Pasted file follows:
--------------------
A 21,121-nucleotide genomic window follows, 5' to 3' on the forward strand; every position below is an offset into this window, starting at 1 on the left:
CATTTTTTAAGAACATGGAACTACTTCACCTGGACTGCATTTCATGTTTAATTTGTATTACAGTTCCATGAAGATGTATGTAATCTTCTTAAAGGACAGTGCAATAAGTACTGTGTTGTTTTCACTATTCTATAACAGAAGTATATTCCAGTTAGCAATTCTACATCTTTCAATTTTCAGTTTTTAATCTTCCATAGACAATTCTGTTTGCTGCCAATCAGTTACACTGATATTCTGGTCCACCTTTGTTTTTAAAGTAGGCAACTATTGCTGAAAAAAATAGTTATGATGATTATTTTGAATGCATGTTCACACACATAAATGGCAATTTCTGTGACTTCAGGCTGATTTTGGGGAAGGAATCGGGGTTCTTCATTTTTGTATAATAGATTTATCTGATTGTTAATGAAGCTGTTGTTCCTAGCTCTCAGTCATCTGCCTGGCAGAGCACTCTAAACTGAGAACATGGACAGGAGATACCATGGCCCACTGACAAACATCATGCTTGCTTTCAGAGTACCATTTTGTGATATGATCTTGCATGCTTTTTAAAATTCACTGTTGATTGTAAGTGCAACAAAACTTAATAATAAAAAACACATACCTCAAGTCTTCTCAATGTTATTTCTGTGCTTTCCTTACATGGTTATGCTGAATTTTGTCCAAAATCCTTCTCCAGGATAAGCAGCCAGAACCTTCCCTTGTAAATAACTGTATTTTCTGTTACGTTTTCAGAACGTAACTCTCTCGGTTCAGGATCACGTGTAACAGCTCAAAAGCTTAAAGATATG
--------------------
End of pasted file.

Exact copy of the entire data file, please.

A 21,121-nucleotide genomic window follows, 5' to 3' on the forward strand; every position below is an offset into this window, starting at 1 on the left:
CATTTTTTAAGAACATGGAACTACTTCACCTGGACTGCATTTCATGTTTAATTTGTATTACAGTTCCATGAAGATGTATGTAATCTTCTTAAAGGACAGTGCAATAAGTACTGTGTTGTTTTCACTATTCTATAACAGAAGTATATTCCAGTTAGCAATTCTACATCTTTCAATTTTCAGTTTTTAATCTTCCATAGACAATTCTGTTTGCTGCCAATCAGTTACACTGATATTCTGGTCCACCTTTGTTTTTAAAGTAGGCAACTATTGCTGAAAAAAATAGTTATGATGATTATTTTGAATGCATGTTCACACACATAAATGGCAATTTCTGTGACTTCAGGCTGATTTTGGGGAAGGAATCGGGGTTCTTCATTTTTGTATAATAGATTTATCTGATTGTTAATGAAGCTGTTGTTCCTAGCTCTCAGTCATCTGCCTGGCAGAGCACTCTAAACTGAGAACATGGACAGGAGATACCATGGCCCACTGACAAACATCATGCTTGCTTTCAGAGTACCATTTTGTGATATGATCTTGCATGCTTTTTAAAATTCACTGTTGATTGTAAGTGCAACAAAACTTAATAATAAAAAACACATACCTCAAGTCTTCTCAATGTTATTTCTGTGCTTTCCTTACATGGTTATGCTGAATTTTGTCCAAAATCCTTCTCCAGGATAAGCAGCCAGAACCTTCCCTTGTAAATAACTGTATTTTCTGTTACGTTTTCAGAACGTAACTCTCTCGGTTCAGGATCACGTGTAACAGCTCAAAAGCTTAAAGATATG